Losey's last Hollywood film before being blacklisted, and given the mob rule mentality of the storyline, makes it rather ironic. Laszlo's cinematography is beautiful, and De Silva, Burr and others provide great work. The German film has Lorre as its star, here, LA is front and center. A nice noir photograph of the city at the time. Not just a mere remake. Great film. 4 stars
Losey's last Hollywood film before being blacklisted is a gem. More than a mere "remake", Ernest Laszlo's photography captures the horror and dread of a child murderer with perfectly framed shots. 1931 "M" stars Peter Lorre; here the star is old Los Angeles, and lovers of the City of Angels will relish in scenes of the iconic Bradbury Building, Bunker Hill neighborhood & funicular, and other lost/historic locales.
Bien sûr cette version yankee du chef-d'oeuvre de Fritz Lang ne fera pas ombre à sa prestigieuse mouture originale, mais il faut reconnaître que cette réalisation rare présente indéniablement des qualités remarquables surtout par l'étonnante interprétation de David Wayne dans le rôle de Martin W Harrow, le psychopathe recherché et dans une moindre mesure, celle de Luther Adler en avocat alcoolique. www.cinefiches.com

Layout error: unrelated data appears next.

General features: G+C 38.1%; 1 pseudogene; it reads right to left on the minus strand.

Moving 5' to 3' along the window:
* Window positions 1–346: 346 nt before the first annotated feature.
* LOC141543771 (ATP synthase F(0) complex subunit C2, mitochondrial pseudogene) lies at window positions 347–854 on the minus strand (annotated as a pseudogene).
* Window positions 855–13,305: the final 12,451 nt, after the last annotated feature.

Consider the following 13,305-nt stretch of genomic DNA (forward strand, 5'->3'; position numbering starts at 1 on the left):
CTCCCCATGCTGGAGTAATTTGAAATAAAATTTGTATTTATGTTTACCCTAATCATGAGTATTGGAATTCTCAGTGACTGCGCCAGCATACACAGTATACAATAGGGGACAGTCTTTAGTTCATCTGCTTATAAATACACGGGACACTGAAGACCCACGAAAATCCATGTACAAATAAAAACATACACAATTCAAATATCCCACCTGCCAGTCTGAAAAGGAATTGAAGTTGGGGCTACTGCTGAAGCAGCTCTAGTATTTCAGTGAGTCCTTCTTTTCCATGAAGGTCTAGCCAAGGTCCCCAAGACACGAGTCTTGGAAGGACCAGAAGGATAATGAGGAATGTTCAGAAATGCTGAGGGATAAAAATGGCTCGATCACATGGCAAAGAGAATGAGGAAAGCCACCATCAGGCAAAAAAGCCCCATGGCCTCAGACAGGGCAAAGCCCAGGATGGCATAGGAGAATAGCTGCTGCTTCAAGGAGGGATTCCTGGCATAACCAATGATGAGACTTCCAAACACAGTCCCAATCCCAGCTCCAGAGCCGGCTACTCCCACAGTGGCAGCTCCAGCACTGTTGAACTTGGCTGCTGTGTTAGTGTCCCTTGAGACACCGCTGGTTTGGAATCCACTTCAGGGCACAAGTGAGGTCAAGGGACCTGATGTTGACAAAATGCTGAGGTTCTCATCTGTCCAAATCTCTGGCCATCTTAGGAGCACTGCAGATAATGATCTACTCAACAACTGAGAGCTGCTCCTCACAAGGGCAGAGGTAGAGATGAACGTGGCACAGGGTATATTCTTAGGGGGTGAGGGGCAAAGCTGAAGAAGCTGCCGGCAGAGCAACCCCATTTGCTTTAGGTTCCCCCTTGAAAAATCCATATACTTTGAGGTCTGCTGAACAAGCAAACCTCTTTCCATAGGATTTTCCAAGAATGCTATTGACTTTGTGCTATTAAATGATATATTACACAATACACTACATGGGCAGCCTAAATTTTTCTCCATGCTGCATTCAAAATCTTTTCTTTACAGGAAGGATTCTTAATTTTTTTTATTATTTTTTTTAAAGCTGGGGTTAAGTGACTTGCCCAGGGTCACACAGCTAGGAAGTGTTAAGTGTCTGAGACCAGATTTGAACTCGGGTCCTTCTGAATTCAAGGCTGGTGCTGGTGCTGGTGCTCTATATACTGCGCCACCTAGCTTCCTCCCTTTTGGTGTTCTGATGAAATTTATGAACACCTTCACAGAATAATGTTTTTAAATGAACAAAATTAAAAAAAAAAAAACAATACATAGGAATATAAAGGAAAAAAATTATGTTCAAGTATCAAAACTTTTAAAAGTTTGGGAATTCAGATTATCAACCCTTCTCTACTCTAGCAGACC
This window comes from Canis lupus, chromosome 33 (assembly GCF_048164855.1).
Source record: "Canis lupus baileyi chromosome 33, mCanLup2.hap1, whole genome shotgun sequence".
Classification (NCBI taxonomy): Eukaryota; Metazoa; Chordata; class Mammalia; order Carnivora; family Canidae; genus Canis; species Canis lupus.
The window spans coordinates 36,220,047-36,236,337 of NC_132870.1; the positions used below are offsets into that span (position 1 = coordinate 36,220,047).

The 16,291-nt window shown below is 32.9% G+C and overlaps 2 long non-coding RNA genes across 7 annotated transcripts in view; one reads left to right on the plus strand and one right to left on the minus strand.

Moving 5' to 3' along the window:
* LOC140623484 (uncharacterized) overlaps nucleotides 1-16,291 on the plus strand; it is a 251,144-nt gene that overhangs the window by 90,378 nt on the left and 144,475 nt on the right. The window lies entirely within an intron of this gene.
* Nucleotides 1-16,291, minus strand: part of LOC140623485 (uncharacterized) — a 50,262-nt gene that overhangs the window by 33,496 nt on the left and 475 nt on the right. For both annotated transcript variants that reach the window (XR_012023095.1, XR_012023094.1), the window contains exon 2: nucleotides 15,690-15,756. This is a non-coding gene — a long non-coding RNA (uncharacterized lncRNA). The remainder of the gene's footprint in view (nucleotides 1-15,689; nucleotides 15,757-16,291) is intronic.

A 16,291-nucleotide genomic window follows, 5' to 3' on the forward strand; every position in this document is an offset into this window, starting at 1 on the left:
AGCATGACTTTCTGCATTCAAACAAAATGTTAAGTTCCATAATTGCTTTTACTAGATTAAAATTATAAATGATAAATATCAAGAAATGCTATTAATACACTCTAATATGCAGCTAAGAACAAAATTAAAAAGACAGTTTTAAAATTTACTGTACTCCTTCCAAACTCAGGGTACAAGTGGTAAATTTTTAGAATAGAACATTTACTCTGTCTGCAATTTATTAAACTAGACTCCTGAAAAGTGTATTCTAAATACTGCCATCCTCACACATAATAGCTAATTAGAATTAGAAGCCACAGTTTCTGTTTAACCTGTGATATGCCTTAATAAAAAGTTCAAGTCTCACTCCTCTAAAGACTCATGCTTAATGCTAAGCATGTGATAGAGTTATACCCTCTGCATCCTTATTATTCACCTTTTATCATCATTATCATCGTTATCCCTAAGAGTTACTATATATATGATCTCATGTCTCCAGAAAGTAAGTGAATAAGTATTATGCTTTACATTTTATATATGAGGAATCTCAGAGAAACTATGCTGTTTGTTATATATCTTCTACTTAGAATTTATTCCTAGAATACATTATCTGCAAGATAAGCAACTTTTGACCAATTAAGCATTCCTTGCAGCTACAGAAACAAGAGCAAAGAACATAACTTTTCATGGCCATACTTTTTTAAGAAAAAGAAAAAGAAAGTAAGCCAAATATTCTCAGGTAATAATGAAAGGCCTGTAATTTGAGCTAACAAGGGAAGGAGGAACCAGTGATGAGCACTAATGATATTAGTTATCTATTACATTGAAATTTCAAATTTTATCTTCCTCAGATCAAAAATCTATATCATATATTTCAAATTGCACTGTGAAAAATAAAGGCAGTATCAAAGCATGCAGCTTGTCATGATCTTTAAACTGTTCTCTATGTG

4,5. While the original was a metaphor about Nazism, this remake is an acutely portrait of the intolerant period then lived to the fullest, the McCarthyism communism hunt, that led Losey to exile. A portrait cinematically exciting and energetic, with astonishing findings, such as the use of child eroticism and the final court at an underground car park, in one of the most impressive noire films of the decade.
Having not seen the original in a LONG time, I could get past comparisons (though a lot of it felt fresh even with the identical plots). I liked that the killer was more ordinary looking than Lorre. The grim view of the "mob rule" herd mentality of a community in 50s USA is interesting coming from a filmmaker who was a victim of McCarthyism. Sometimes simulating a story to another culture can be interesting.